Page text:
Saving my boy

Here’s this week’s column, brought to you with all the passion I’ve got in my pent-up mommy account.

“There comes a time in every mother bear’s life when she has to ask herself: Do I fish him out of the river, or stand back and watch him choke?

I, for one, am done with the choking.

Two months ago my husband, our therapist and I enrolled my five-year-old, Rex, in a begginer Karate class. He’s young for his age, distractable, and adorably enthusiastic. But the class was for ages 3-5, how bad could he be?

His first class was positively painful to watch. All that pent up anxious enthusiasm led to goofy, non-Karate acrobatics and absent minded summersaults. But, by the end of his 30-minute class, I could see a definite improvement.

The second class was slightly less painful, with a measurable amount of progress. I was impressed. This was a brand new adventure for him, and he was starting to get it.

Then the third class came along. Unfortunately, the head Sensei lady stood in as a class substitute. She’s your typical Type A personality, perfect for running a tight Karate operation. Not so perfect for little boys who are just trying to figure things out.

Having missed Rex’s earlier performances, she didn’t realize that what she saw was improvement. It might have been small, but it was only his third class. At the end of session, she “invited” us to enroll him in private lessons. There was no other option.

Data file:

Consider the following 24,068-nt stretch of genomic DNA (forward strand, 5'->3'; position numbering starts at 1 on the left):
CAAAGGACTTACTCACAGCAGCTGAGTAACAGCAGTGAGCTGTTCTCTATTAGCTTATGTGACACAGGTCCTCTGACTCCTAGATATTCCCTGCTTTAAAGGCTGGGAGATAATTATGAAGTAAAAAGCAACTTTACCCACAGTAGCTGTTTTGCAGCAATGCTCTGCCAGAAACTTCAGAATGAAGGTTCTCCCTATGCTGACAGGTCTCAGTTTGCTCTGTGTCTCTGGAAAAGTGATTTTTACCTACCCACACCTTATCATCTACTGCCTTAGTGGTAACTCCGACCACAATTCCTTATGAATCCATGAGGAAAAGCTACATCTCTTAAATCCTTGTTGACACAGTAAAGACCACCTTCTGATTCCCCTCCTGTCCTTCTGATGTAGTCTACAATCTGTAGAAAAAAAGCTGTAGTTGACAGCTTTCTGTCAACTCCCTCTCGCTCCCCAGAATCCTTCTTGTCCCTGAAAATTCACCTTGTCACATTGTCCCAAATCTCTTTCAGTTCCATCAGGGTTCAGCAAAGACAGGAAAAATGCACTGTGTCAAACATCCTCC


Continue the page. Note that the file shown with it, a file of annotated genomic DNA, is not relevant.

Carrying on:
Being the non-confrontational person that I’d like to pretend I am, I held my piece and went along with Dad, who immediately jumped on board. Hey, we want our kid to succeed, if a few private lessons are going to help him, we’ll fork over the extra cash and play ball.

I’d like to tell you that watching my boy giving his heart to this woman has brought me joy and happiness. Instead, what I’ve been seeing this past month is a lady who doesn’t like my kid. He tries harder to obey her than I’ve ever seen him try at anything, yet I can feel her palpable dislike for him. And I don’t care what anyone says, you know when someone doesn’t like your child. It shows.

So, per her suggestion, I dropped him off alone last Thursday for his private lesson. He was scheduled to work with the Sensei from 5:00 to 5:30. At 5:28 when my husband walked in, my child was still sitting quietly by the door, looking out the window. She’d “gotten busy,” “other people needed her at the front desk,” and “we just started a few minutes late.”

Right. Because ignoring him for half an hour is totally acceptable. Hey, as long as his overbearing mother isn’t around, why should she give the kid any attention?

After his lesson (which I watched quietly from around the corner, and which he totally rocked) I took her aside to get a read on his improvement.

“Hey Sensei, so how is Rex doing? We’re anxious to help him get back into his class, just wondering what your thoughts are.”

“Oh,” she said, “Well, I don’t think that will be happening any time soon. He’ll need two, probably three more months before we even consider moving him back into a class.”